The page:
On numerous occasions over the last few years, New York’s state courts have held that the separate entity rule remains intact and cannot be abrogated absent legislative action or a clear statement to that effect by the New York Court of Appeals. See, e.g., Global Technology, Inc. v. Royal Bank of Canada, No. 150151/2011, 2012 WL 89823 (N.Y. Sup. Ct. Jan. 11, 2012); Ayyash v. Koleilat, 957 N.Y.S.2d 574 (N.Y. Sup. Ct. Oct. 22, 2012). The federal district courts have split on the issue. Some have called the separate entity rule into question after Koehler, see, e.g., JW Oilfield Equip., LLC v. Commerzbank, AG, 764 F. Supp. 2d 587, 595 (S.D.N.Y. 2011), while others have joined the New York state trial courts in holding that the separate entity rule remains the law of New York, see, e.g., Shaheen Sports, Inc. v. Asia Ins. Co., Nos. 98-cv-5951, 11-cv-920, 2012 WL 919664, at *3–8 (S.D.N.Y. Mar. 14, 2012).
The Unsuccessful Attempt to Force a Parent Bank to Turn Over Funds Held by Foreign Subsidiary Banks
The Marianas litigation did not involve a dispute over accounts at foreign branches, but instead involved an attempt by a judgment creditor to seize assets allegedly held for the judgment debtor at certain indirect bank subsidiaries of CIBC in the Cayman Islands. The judgment creditor, which had won a large civil tax judgment, initiated this action by serving CIBC’s New York office pursuant to CPLR article 52, and then arguing that CIBC had the ability, and thus the obligation, to turn over Cayman assets. It was common ground that because the judgment was for tax debt, it would not be enforceable in the Cayman Islands. CIBC prevailed in the federal district court, and when the judgment creditor appealed, the Second Circuit certified the question of New York state law to the New York Court of Appeals.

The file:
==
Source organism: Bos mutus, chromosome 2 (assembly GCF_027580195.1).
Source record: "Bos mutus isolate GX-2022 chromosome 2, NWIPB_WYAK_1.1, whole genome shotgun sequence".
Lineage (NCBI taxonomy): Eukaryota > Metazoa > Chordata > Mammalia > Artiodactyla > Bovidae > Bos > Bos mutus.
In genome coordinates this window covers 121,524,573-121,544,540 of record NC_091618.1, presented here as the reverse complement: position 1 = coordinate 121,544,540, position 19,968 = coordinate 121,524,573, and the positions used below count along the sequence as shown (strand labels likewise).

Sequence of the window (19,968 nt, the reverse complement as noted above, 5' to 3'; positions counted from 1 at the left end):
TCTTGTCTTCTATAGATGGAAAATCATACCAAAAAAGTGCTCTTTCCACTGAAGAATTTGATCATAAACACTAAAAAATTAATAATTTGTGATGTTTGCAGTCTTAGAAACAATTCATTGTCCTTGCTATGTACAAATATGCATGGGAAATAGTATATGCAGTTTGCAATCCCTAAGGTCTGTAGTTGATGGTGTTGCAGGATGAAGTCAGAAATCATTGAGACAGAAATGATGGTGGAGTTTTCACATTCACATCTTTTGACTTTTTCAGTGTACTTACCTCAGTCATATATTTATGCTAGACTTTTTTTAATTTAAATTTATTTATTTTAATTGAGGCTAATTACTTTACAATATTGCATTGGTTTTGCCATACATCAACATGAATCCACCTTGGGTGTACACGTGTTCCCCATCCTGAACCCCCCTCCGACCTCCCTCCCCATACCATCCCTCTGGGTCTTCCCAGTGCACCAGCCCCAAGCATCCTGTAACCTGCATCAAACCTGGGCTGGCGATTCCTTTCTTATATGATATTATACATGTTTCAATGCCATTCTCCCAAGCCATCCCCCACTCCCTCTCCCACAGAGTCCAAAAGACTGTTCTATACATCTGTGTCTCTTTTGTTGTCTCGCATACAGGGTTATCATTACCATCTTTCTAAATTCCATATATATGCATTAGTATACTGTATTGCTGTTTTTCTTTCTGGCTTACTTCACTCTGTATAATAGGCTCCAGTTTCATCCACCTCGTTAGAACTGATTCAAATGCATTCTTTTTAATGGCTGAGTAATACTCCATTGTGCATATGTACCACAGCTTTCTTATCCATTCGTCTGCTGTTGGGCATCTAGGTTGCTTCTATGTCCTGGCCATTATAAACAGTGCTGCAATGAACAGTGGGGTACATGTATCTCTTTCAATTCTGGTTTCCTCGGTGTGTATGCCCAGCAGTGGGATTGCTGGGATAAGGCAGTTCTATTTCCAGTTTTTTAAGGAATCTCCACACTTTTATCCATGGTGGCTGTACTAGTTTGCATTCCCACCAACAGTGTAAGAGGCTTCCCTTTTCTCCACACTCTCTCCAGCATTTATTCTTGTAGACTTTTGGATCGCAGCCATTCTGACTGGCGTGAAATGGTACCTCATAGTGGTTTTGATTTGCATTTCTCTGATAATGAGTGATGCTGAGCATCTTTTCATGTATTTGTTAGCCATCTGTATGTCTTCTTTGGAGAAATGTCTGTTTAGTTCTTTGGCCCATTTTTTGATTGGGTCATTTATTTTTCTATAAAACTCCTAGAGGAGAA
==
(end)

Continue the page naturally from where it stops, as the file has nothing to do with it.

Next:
The judgment creditor sought to compel CIBC to exercise authority over its offshore subsidiaries to reach any assets or accounts that the judgment debtors may hold at the subsidiaries. In rejecting this attempt, the New York Court of Appeals ruled, “it is not enough that the banking entity’s subsidiary might have possession or custody of a judgment debtor’s assets,” because CPLR § 5225(b) requires actual possession or custody by the entity subject to the court’s jurisdiction. Marianas, 2013 N.Y. Slip Op. 03018, at 1-2. In doing so, the Court found that in contrast to the statutory language “possession, custody or control,” which is used in some discovery contexts, the formulation “possession or custody,” which is used in CPLR § 5225(b) without the word “control,” does not contemplate constructive possession. Id. at 5-6.
Finally, the Marianas court also rejected the garnishee’s attempt to “broadly construe” the Koehler decision. Id. at 7. The court emphasized that, in this case, Koehler is “only significant in holding that personal jurisdiction is the linchpin of authority under section 5225(b).” Id. The court found that “[n]o case supports the [judgment creditor’s] attempt to broadly construe Koehler and require that a garnishee be compelled to direct another entity, which is not subject to this state’s personal jurisdiction, to deliver assets held in a foreign jurisdiction.” Id.
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The Marianas decision thus represents an important clarification of the scope of New York’s post-judgment execution procedures and will provide added certainty for banks and financial institutions with offshore subsidiaries.